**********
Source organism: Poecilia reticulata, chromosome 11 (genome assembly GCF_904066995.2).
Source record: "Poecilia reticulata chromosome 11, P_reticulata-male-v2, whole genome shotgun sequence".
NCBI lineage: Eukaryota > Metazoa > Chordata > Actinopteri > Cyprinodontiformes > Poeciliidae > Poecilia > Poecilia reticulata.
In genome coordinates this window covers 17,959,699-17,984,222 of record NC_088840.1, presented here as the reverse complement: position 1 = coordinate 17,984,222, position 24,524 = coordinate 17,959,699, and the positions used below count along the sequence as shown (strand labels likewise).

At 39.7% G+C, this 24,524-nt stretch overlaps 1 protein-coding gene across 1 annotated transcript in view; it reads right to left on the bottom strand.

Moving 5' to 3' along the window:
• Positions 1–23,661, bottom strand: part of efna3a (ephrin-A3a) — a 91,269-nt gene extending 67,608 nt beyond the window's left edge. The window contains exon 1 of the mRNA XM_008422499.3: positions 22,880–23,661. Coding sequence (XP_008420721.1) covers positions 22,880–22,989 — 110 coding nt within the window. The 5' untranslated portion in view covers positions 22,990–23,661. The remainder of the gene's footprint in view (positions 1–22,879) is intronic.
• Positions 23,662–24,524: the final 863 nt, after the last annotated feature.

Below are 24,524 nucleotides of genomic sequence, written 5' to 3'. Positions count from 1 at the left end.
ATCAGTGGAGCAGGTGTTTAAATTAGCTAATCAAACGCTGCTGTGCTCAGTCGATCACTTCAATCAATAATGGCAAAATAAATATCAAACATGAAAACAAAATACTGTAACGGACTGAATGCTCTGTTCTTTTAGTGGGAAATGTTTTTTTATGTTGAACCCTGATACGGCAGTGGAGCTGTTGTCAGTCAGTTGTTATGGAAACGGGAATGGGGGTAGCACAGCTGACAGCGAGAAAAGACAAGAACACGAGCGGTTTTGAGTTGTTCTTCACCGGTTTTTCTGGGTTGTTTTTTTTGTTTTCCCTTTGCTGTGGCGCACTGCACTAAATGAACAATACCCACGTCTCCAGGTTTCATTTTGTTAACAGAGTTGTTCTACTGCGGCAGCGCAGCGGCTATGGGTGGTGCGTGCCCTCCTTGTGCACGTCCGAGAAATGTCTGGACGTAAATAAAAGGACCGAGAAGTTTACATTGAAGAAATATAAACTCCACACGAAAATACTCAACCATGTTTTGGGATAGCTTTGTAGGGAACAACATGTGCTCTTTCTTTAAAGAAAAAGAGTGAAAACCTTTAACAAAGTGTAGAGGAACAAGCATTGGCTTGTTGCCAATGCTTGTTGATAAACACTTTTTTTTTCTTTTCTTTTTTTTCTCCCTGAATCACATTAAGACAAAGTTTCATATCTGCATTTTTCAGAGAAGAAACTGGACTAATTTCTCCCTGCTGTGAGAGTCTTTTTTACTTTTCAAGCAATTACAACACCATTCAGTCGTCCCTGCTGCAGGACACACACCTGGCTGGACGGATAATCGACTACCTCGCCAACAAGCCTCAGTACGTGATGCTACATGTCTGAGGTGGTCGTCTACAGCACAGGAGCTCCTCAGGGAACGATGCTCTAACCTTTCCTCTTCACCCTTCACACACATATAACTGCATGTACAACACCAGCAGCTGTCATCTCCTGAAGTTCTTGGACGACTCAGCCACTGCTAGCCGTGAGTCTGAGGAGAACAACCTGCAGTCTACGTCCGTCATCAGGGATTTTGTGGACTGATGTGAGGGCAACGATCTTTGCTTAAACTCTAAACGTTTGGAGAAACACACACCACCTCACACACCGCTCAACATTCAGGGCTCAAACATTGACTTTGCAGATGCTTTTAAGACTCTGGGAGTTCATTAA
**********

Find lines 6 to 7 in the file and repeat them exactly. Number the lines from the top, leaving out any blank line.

Moving 5' to 3' along the window:
• Positions 1–23,661, bottom strand: part of efna3a (ephrin-A3a) — a 91,269-nt gene extending 67,608 nt beyond the window's left edge. The window contains exon 1 of the mRNA XM_008422499.3: positions 22,880–23,661. Coding sequence (XP_008420721.1) covers positions 22,880–22,989 — 110 coding nt within the window. The 5' untranslated portion in view covers positions 22,990–23,661. The remainder of the gene's footprint in view (positions 1–22,879) is intronic.